Posted on March 14, 2008 By Art Feierman
Right out of the box, we were very impressed with the HC3800 projectors’ performance, and the same was true of the HD20. That’s right two pretty inexpensive projectors, that look pretty good, right out of the box. The Optom HD20 is a little thin on greens in best mode, while the HC3800 is just the tiniest bit too blue.
Oh what a difference a few hundred dollars make, in this case. The Optoma HD20, I should note, is no slouch when compared to other entry level projectors near its price. Even without its lamp dimming ImageAI engaged (don’t bother – more later), its blacks are the best of the three sub-$1000 1080p projectors. Despite that, it’s not a match for the HC3800, which may well have the best blacks of any under $4000 projector that lacks a dynamic iris. Oh, there are plenty, that can do better, but those all have dynamic irises (or are the very expensive JVCs).
As I say repeatedly, take two very good projectors, and compare on bright, and mid-bright scenes, they will look very close to each other, even when considering black levels. Look at some mostly very dark images and especially those without any really bright areas (like the Bond “train” image I use in all reviews), however, and it’s almost “night and day” – let’s make that “night and dusk”. In the case of these two projectors, it really is the black level performance that sets them apart.
Let’s look at some side-by-side comparison images, as they relate to black level, and shadow detail performance. Note, the HD20 will be on the left in all of these images, and the HC3800 projector will be on the right.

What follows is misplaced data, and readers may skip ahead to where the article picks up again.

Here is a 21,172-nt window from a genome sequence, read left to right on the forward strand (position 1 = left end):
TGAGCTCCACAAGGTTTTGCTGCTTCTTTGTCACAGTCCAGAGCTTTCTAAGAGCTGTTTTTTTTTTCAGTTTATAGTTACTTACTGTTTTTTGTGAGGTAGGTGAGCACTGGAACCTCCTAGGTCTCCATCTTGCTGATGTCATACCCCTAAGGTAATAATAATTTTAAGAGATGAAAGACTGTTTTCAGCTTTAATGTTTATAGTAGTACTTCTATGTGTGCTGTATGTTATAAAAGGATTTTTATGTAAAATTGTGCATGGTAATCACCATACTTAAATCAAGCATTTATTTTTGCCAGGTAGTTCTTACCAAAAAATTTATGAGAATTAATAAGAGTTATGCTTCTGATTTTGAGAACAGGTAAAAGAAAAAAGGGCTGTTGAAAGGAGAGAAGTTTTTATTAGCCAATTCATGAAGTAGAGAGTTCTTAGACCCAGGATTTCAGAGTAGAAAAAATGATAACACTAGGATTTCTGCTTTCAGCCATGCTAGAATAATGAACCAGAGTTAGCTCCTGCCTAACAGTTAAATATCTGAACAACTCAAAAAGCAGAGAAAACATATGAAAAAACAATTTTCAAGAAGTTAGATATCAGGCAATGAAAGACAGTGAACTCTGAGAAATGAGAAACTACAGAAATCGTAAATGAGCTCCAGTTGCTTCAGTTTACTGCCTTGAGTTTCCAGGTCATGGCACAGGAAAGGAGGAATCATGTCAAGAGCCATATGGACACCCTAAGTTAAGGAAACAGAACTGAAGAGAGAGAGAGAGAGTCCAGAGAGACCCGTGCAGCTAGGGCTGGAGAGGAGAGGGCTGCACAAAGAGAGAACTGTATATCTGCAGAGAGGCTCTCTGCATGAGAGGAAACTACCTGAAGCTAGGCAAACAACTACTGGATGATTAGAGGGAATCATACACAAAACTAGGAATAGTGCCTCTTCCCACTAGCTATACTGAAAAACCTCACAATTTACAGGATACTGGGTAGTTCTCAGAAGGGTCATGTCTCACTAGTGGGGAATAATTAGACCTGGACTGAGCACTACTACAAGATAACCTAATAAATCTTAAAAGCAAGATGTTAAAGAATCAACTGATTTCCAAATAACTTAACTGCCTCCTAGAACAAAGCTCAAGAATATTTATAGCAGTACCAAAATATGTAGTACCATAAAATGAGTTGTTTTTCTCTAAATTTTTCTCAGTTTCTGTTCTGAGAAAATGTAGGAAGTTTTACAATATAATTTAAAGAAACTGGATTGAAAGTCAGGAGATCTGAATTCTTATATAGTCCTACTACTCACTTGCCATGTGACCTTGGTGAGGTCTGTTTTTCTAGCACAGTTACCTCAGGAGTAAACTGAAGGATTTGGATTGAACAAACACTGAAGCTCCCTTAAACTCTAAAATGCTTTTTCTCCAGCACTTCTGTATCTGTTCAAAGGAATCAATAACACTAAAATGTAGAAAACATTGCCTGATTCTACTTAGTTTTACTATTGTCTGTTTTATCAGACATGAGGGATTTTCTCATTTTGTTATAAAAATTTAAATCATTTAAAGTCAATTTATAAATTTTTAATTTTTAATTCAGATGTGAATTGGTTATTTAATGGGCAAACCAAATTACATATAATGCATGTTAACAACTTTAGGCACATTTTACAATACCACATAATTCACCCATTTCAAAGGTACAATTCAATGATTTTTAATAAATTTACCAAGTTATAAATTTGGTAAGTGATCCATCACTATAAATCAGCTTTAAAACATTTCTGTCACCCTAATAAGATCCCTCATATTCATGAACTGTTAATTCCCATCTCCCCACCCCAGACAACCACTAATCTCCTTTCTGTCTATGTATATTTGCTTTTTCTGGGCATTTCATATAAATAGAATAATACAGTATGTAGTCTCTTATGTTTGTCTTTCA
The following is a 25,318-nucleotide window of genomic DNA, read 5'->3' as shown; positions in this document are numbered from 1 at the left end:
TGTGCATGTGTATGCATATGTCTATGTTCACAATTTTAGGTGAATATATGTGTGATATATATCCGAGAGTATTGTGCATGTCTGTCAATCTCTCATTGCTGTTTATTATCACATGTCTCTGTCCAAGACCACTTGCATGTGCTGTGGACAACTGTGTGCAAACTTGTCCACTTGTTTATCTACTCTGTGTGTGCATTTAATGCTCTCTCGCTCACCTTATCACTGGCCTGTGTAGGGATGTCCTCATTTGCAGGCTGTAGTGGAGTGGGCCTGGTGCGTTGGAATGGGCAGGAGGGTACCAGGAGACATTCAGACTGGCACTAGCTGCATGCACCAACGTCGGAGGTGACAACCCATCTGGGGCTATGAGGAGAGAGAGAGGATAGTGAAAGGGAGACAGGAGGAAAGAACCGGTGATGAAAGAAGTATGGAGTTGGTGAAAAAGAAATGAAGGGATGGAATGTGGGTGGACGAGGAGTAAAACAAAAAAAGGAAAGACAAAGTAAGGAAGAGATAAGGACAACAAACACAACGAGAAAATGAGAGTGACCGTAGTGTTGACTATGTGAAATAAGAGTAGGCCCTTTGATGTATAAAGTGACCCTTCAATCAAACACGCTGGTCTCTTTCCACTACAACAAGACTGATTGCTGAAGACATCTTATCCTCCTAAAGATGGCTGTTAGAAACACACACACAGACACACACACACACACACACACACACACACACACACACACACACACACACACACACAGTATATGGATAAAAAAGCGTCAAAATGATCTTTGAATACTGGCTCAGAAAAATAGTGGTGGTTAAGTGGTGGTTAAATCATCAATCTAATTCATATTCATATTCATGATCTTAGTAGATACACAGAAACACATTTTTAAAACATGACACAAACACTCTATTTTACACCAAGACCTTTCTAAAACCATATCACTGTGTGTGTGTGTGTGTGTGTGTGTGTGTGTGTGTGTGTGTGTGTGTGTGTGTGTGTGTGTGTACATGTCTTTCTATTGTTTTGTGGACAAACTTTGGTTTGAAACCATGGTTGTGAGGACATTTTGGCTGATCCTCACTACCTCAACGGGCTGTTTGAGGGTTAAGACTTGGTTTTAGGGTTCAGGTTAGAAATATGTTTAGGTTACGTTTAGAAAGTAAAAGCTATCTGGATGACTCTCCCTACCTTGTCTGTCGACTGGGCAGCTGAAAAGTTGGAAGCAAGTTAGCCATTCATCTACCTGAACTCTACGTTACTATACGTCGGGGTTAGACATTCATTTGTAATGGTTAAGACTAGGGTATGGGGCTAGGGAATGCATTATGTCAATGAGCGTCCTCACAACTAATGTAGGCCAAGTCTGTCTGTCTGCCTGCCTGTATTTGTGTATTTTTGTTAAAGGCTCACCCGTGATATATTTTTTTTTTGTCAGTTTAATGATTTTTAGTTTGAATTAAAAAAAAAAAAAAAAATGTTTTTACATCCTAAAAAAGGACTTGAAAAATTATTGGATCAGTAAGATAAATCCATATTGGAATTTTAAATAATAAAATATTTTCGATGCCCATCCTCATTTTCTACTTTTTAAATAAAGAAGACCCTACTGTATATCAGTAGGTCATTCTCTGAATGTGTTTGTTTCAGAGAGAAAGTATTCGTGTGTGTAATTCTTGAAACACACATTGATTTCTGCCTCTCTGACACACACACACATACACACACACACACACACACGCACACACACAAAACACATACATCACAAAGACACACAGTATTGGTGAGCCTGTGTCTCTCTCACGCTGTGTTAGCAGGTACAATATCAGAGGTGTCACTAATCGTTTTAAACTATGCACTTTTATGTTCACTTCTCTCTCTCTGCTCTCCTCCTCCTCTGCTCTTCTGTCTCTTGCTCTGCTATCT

All of these images show at least some of the difference, but the best of them is the third one down, an overexposed shot of the satellite in Space Cowboys.
If anything, the HD20 may have the slight advantage in shadow detail, however, I’ll attribute that to the idea that mostly, the dark shadow detail is there on the HC3800, but because the same dark shadow detail will project with lower brightness (since the blacks are lower), that detail is harder to see on a projector with better blacks. What I’m trying to say, is, that at first glance, the HD20 may look like it’s doing a better job at dark shadow detail, but in reality, they are comparable.
By any measure, the Optoma HD20 does a really very good job in terms of dark shadow detail. The HC3800, by comparison, hangs right in there, yet is still better than, say, the Epson Home Cinema 8100, with which it also competes.
Unfortunately I did not do any side by sides from Casino Royale, but here are the two projectors respective “train” scene images. The first is the HC3800, which is a bit more overexposed. That makes it a difficult to confirm what I have been saying.
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